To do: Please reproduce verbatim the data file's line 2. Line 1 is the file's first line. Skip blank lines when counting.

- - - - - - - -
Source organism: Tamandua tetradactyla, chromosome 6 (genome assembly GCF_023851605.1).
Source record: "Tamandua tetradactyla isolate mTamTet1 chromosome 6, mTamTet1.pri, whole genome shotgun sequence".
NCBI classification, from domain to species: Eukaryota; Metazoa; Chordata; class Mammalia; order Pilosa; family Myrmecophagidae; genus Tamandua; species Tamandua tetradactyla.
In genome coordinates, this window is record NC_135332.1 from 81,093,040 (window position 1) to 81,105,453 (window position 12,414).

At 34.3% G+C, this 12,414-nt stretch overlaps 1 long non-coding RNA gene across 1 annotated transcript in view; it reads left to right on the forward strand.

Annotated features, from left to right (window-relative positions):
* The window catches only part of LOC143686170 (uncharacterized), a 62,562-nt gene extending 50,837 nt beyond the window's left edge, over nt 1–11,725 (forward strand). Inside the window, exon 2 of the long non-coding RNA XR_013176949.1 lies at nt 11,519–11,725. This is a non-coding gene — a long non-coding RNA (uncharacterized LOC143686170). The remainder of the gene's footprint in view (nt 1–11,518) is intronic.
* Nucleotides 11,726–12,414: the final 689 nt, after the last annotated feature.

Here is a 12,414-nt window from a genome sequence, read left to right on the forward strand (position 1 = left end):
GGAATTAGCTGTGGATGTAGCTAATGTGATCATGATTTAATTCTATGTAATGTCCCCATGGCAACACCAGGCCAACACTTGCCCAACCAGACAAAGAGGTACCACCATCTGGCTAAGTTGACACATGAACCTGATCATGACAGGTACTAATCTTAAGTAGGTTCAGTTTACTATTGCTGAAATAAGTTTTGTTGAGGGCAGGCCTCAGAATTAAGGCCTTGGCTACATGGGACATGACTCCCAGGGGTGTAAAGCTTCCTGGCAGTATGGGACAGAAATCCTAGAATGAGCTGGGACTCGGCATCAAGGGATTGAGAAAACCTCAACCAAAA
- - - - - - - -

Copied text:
Source record: "Tamandua tetradactyla isolate mTamTet1 chromosome 6, mTamTet1.pri, whole genome shotgun sequence".